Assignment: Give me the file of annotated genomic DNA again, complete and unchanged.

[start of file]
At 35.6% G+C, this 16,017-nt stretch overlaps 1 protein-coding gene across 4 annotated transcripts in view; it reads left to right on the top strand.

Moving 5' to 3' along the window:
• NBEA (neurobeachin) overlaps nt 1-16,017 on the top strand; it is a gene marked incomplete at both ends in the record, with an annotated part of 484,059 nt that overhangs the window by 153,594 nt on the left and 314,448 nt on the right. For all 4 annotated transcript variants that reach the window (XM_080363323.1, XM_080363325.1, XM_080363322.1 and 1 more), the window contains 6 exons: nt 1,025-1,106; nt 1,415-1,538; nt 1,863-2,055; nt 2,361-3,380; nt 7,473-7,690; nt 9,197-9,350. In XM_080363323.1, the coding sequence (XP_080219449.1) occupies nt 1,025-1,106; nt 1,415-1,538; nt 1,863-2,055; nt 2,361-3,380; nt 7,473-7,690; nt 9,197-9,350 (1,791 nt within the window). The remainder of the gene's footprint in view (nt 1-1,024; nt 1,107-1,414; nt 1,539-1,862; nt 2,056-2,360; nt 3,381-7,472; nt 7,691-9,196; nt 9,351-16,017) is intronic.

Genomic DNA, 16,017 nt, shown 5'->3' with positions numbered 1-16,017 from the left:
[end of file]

At 35.6% G+C, this 16,017-nt stretch overlaps 1 protein-coding gene across 4 annotated transcripts in view; it reads left to right on the top strand.

Moving 5' to 3' along the window:
• NBEA (neurobeachin) overlaps nt 1-16,017 on the top strand; it is a gene marked incomplete at both ends in the record, with an annotated part of 484,059 nt that overhangs the window by 153,594 nt on the left and 314,448 nt on the right. For all 4 annotated transcript variants that reach the window (XM_080363323.1, XM_080363325.1, XM_080363322.1 and 1 more), the window contains 6 exons: nt 1,025-1,106; nt 1,415-1,538; nt 1,863-2,055; nt 2,361-3,380; nt 7,473-7,690; nt 9,197-9,350. In XM_080363323.1, the coding sequence (XP_080219449.1) occupies nt 1,025-1,106; nt 1,415-1,538; nt 1,863-2,055; nt 2,361-3,380; nt 7,473-7,690; nt 9,197-9,350 (1,791 nt within the window). The remainder of the gene's footprint in view (nt 1-1,024; nt 1,107-1,414; nt 1,539-1,862; nt 2,056-2,360; nt 3,381-7,472; nt 7,691-9,196; nt 9,351-16,017) is intronic.

Genomic DNA, 16,017 nt, shown 5'->3' with positions numbered 1-16,017 from the left: